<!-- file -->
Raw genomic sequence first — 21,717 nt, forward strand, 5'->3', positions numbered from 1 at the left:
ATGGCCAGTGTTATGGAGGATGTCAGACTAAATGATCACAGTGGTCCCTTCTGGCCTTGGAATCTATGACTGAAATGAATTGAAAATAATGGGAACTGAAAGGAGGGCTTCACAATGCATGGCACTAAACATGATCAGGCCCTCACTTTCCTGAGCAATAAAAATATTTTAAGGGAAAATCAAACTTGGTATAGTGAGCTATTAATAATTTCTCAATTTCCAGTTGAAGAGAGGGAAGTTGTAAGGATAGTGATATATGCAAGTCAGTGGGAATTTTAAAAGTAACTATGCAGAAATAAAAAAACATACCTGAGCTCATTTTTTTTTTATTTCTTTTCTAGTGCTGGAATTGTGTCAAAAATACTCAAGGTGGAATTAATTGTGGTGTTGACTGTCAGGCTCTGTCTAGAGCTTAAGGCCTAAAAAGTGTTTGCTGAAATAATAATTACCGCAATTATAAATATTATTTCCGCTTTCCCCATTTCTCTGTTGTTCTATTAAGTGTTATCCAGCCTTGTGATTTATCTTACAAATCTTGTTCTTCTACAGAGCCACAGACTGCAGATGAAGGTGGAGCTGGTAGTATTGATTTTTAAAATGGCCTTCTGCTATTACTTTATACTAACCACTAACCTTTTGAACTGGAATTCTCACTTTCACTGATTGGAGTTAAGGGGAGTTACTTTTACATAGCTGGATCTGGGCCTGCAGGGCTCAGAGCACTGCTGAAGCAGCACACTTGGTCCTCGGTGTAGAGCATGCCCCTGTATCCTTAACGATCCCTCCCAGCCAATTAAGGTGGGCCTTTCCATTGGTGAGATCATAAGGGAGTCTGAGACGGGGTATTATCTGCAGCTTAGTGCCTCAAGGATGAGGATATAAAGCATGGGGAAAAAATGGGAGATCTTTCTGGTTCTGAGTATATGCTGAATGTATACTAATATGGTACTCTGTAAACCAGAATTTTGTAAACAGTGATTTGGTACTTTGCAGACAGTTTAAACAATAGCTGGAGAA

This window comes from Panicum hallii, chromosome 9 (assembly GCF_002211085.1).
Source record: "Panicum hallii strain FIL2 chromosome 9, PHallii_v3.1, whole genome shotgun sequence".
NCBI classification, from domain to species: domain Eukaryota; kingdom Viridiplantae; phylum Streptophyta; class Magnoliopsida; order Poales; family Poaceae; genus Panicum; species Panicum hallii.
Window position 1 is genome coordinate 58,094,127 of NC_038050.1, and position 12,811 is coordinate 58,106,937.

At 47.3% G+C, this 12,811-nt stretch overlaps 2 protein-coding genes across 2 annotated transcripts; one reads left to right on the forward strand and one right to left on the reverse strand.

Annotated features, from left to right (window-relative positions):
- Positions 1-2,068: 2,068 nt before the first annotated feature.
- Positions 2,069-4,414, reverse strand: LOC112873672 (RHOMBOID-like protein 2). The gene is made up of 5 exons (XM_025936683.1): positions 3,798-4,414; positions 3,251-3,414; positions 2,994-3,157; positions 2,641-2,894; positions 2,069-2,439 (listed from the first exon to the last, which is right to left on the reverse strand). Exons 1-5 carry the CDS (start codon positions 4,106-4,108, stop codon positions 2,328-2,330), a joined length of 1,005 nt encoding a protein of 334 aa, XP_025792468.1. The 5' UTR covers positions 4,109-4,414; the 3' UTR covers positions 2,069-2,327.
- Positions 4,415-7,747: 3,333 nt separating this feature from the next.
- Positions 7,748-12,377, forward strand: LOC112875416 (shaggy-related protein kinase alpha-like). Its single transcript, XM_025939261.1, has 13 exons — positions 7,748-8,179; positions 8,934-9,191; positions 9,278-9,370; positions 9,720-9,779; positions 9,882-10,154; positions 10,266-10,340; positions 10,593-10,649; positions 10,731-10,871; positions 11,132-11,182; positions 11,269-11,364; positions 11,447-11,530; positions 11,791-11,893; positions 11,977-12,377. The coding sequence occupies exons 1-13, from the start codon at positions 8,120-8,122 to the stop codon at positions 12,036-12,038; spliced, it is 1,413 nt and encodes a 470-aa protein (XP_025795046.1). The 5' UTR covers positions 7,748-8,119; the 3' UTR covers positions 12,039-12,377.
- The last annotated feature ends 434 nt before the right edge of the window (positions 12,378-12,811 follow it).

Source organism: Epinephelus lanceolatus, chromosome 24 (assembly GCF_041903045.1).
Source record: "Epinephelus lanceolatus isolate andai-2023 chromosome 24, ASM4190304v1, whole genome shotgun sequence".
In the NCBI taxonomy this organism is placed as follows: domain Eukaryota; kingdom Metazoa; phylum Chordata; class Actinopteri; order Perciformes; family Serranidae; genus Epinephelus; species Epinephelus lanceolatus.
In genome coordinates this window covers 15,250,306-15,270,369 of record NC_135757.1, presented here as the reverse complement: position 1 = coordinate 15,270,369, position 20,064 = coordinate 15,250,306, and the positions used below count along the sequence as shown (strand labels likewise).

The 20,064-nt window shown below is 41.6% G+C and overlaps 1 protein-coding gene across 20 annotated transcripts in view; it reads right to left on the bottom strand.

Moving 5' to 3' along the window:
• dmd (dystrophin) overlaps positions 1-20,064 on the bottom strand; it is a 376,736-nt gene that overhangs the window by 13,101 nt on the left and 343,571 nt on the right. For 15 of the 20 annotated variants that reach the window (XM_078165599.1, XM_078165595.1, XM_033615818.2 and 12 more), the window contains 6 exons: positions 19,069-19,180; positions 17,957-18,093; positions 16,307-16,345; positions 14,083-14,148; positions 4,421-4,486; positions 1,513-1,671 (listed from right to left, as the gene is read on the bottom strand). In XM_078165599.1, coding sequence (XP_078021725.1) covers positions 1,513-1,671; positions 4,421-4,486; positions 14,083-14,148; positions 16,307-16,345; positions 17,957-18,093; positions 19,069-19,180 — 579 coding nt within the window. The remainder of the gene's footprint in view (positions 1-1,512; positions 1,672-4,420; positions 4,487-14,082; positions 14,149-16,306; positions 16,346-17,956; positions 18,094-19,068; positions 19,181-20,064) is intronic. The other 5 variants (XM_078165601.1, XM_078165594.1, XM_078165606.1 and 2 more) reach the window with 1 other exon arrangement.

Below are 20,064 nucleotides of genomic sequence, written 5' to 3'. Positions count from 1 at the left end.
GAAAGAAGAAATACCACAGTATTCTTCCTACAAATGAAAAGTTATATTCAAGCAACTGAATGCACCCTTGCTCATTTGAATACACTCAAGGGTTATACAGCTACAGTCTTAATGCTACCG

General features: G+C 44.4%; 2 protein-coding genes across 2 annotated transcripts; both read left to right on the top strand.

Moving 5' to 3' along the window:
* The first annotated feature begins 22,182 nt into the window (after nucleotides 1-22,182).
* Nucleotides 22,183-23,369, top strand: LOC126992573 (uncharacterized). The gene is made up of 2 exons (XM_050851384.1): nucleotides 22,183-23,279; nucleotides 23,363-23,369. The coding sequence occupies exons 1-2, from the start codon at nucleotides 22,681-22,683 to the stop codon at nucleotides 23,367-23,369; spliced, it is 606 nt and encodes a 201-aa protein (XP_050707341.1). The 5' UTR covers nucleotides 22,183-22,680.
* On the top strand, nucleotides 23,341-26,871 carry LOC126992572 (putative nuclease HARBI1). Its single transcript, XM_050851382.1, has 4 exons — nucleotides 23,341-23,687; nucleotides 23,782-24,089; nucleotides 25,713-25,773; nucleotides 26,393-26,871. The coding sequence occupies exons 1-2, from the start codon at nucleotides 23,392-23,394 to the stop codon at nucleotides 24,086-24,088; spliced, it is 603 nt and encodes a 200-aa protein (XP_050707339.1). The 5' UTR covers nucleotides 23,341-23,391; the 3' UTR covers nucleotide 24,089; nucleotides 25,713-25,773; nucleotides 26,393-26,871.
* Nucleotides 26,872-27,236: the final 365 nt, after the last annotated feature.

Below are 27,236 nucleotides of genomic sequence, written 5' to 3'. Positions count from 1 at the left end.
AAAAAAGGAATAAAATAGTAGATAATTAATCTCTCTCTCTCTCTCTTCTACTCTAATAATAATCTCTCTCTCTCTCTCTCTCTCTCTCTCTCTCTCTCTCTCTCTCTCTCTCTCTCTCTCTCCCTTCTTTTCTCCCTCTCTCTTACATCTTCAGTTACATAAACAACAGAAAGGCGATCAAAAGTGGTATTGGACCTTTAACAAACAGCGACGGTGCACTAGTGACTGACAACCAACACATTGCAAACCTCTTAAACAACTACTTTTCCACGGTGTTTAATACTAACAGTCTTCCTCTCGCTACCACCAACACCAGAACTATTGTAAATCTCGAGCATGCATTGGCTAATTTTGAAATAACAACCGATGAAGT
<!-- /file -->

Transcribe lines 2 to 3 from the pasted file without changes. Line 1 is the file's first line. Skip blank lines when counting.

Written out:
ATGGCCAGTGTTATGGAGGATGTCAGACTAAATGATCACAGTGGTCCCTTCTGGCCTTGGAATCTATGACTGAAATGAATTGAAAATAATGGGAACTGAAAGGAGGGCTTCACAATGCATGGCACTAAACATGATCAGGCCCTCACTTTCCTGAGCAATAAAAATATTTTAAGGGAAAATCAAACTTGGTATAGTGAGCTATTAATAATTTCTCAATTTCCAGTTGAAGAGAGGGAAGTTGTAAGGATAGTGATATATGCAAGTCAGTGGGAATTTTAAAAGTAACTATGCAGAAATAAAAAAACATACCTGAGCTCATTTTTTTTTTATTTCTTTTCTAGTGCTGGAATTGTGTCAAAAATACTCAAGGTGGAATTAATTGTGGTGTTGACTGTCAGGCTCTGTCTAGAGCTTAAGGCCTAAAAAGTGTTTGCTGAAATAATAATTACCGCAATTATAAATATTATTTCCGCTTTCCCCATTTCTCTGTTGTTCTATTAAGTGTTATCCAGCCTTGTGATTTATCTTACAAATCTTGTTCTTCTACAGAGCCACAGACTGCAGATGAAGGTGGAGCTGGTAGTATTGATTTTTAAAATGGCCTTCTGCTATTACTTTATACTAACCACTAACCTTTTGAACTGGAATTCTCACTTTCACTGATTGGAGTTAAGGGGAGTTACTTTTACATAGCTGGATCTGGGCCTGCAGGGCTCAGAGCACTGCTGAAGCAGCACACTTGGTCCTCGGTGTAGAGCATGCCCCTGTATCCTTAACGATCCCTCCCAGCCAATTAAGGTGGGCCTTTCCATTGGTGAGATCATAAGGGAGTCTGAGACGGGGTATTATCTGCAGCTTAGTGCCTCAAGGATGAGGATATAAAGCATGGGGAAAAAATGGGAGATCTTTCTGGTTCTGAGTATATGCTGAATGTATACTAATATGGTACTCTGTAAACCAGAATTTTGTAAACAGTGATTTGGTACTTTGCAGACAGTTTAAACAATAGCTGGAGAA

This window comes from Panicum hallii, chromosome 9 (assembly GCF_002211085.1).